ZTE Agribusiness Company Ltd, a Chinese firm, plans to establish a one million hectare oil palm plantation in the Democratic Republic of Congo (DR Congo) for biofuel production, reports China state media. Zhang Peng, ZTE's regional manager, told Xinhua that the plantation could yield up to 5 million tons of palm oil per year, 90 percent of which could be converted to biodiesel. He claimed that the plantation would employ "thousands" of local Congolese workers. Xinhua didn't specify whether production would be for local consumption or export, nor did it note the location of the plantation. Current oil palm production in DR Congo stands at around 240,000 metric tons, while demand is expected to grow to 465,000 metric tons in 2010 and 540,000 metric tons in 2015. Gas and diesel imports to DR Congo were 251,000 metric tons in 2006 according to the IEA, suggesting that biodiesel production from palm oil could meet the country's entire demand for diesel and palm oil.
The Bush meat Trade
Today the visitor to many Central African cities can purchase the meat of virtually any forest animal.
Demand for bushmeat is driven by the desire for protein, not necessarily the animal source of the protein, the demand for which varies from market to market. In Gabon, McRae reports that annual per capita consumption of bushmeat may reach eight pounds annually.
The availability of bushmeat is made possible by the logging industry whose road construction opens rainforest to hunters and settlers.
Hunters make a living by selling bushmeat to passing loggers, traders, and local villagers. The majority of bushmeat is brought to city markets by loggers.
Regional bushmeat hunting is expected is increase as commercial logging expands in the Congo Basin.
More than 300 gorillas butchered each year in the Republic of Congo Rose Picardal of Endangered Species International March 27, 2009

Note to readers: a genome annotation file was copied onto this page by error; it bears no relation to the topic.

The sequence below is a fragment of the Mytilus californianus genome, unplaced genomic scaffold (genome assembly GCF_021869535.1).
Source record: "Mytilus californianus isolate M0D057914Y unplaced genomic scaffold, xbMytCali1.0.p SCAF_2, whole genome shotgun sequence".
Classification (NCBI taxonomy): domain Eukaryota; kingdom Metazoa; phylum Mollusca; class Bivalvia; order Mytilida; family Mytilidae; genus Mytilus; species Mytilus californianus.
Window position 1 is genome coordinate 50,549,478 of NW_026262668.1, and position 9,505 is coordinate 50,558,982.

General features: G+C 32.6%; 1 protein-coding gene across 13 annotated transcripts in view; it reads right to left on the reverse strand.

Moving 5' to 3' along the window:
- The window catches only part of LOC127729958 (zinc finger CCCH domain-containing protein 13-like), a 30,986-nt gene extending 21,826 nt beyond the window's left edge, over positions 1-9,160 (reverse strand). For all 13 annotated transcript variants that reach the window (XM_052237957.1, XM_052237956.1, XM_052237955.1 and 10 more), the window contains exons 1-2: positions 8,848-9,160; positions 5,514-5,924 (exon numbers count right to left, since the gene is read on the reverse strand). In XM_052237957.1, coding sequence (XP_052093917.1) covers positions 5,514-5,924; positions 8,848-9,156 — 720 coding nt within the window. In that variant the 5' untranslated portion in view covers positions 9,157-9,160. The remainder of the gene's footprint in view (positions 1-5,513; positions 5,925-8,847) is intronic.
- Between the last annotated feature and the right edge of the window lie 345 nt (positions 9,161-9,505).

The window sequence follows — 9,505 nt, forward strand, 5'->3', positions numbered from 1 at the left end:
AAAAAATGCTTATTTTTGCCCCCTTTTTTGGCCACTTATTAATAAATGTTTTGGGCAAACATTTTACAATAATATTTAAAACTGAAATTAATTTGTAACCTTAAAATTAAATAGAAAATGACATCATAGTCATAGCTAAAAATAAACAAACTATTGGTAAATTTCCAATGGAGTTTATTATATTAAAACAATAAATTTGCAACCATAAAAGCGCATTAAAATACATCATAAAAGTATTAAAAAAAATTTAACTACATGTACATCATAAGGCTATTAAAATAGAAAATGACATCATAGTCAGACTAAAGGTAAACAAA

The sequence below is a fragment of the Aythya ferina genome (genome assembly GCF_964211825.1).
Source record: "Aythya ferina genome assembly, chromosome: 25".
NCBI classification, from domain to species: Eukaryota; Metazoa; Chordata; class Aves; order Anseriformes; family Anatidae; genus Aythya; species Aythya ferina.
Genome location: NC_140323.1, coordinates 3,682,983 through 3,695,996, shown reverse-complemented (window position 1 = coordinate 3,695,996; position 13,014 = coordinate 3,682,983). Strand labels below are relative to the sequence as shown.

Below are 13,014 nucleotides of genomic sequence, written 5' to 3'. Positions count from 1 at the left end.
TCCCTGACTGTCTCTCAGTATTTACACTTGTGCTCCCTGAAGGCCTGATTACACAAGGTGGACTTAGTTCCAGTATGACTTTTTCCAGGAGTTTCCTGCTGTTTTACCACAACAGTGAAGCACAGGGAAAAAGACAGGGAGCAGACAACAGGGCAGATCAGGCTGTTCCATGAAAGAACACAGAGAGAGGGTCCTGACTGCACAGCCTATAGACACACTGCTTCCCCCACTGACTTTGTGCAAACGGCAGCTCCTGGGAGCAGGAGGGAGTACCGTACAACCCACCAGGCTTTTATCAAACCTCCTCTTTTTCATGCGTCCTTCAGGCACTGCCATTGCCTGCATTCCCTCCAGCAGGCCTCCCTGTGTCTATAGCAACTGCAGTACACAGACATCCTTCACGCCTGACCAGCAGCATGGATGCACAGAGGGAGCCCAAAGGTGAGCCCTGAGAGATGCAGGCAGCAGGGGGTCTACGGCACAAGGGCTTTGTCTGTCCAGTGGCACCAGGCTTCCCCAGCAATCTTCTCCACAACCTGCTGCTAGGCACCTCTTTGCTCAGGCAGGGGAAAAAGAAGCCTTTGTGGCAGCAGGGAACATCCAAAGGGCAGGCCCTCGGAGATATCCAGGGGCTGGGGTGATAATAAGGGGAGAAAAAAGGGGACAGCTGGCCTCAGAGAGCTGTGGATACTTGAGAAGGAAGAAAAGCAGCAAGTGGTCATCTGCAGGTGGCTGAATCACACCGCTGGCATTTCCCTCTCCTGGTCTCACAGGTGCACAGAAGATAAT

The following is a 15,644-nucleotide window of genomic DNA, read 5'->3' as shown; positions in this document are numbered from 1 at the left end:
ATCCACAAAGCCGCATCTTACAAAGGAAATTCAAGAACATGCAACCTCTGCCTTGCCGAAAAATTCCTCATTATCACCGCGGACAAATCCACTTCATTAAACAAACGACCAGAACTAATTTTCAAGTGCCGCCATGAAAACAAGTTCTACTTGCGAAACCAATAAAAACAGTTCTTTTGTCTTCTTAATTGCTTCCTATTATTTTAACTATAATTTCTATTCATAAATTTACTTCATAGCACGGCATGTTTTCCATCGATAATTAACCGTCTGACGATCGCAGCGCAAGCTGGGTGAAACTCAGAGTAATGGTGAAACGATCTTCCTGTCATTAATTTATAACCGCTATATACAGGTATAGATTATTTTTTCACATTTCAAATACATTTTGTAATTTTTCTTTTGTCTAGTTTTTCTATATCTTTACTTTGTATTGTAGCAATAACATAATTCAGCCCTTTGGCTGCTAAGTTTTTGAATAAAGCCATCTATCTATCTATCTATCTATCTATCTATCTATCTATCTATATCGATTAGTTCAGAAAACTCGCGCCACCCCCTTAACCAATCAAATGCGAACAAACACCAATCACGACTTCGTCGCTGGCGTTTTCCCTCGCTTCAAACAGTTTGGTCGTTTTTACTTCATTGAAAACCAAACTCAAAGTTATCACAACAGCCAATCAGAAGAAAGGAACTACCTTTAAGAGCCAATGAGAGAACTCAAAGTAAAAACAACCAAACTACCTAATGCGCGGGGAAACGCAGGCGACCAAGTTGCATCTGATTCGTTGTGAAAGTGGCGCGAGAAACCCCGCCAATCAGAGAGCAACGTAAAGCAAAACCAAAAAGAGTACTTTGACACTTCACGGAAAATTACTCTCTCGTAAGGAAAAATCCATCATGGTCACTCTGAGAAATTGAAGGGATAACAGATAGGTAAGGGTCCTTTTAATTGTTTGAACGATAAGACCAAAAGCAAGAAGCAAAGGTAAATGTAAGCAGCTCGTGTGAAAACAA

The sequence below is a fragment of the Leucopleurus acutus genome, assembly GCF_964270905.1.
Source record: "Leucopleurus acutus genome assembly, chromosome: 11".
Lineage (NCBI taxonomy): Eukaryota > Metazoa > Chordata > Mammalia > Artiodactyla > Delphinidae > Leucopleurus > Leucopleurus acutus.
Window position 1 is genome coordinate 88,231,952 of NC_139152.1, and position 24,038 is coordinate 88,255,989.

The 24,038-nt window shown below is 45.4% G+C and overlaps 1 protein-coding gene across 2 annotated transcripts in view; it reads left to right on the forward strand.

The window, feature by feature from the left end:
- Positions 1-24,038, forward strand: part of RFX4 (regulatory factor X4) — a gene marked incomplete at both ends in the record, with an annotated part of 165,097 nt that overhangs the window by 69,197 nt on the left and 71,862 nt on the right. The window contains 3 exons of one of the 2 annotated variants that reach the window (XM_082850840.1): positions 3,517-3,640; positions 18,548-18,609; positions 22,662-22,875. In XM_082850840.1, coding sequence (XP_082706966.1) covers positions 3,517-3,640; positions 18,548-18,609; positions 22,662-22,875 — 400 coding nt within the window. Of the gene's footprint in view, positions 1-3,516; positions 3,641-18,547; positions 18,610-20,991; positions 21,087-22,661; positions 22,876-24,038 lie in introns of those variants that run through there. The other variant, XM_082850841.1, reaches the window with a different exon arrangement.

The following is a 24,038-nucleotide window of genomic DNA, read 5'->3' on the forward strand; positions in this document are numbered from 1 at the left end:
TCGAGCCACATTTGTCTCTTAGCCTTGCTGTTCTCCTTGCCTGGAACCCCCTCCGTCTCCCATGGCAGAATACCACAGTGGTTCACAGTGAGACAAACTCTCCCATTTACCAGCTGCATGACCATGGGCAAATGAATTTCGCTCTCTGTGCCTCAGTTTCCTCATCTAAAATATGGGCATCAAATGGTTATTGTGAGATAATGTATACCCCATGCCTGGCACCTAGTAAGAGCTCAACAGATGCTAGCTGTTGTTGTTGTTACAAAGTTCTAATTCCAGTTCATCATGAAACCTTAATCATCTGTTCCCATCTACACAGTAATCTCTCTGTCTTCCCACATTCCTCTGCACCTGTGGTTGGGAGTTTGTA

Gorilla is sold in the form of smoked meat already cut in pieces. A piece of hand size smoked gorilla is usually sold for 2,500 CFA (6 USD). ESI has estimated about 300 gorillas butchered a year for the bushmeat market in Pointe Noire. Gorilla illegal market trade is thriving in Congo and the mass arrival of the Chinese in search of natural resources will exacerbate illegal hunting for rare and endangered species.
Examples of frequent wildlife
species observed by a local ESI
team led by Franck Makoundi,
included mandrill, African rock
python, spotted hyaena, great
blue turaco, Nile monitor, and
gorilla his dad!!! elephant frog green blue butterfly Can money save the Congo basin rainforest? http://www.guardian.co.uk/environment/blog/2008/jun/17/canmoneysavethecongobasin
Conserving the Congo Basin
Cameroon rainforest given 30 days to be conserved or sold off for logging Rhett A. Butler, mongabay.com June 18, 2009
Gorillas orphaned by bushmeat trade set free on island
Congo biochar initiative will reduce poverty, protect forests, slow climate change mongabay.com May 19, 2009 http://news.mongabay.com/2009/0519-biochar.html
Farmer applying biochar to a poor soil. Children show charcoal made from palm branches.
The EU and Republic of Congo announce system to eradicate illegal logging Jeremy Hance mongabay.com May 11, 2009 http://news.mongabay.com/2009/0511-hance_congoexport.html
The government of Republic of Congo (Brazzaville) has offered 25 million acres (10 million hectares) of land to South African farmers in an effort to improve the central African nation's food security, reports Reuters. The area is nearly twice the amount of arable land in South Africa. The deal was revealed by Theo de Jager, deputy president of Agriculture South Africa (AgriSA), South Africa's lagrest farmers union, in an interview with Reuters last week at an agriculture conference in Durban.
Republic of Congo to turn over 25 M acres of land to South African farmers mongabay.com April 20, 2009 http://news.mongabay.com/2009/0420-congo_farming.html
Should the Congo basin be exploited or protected at all costs?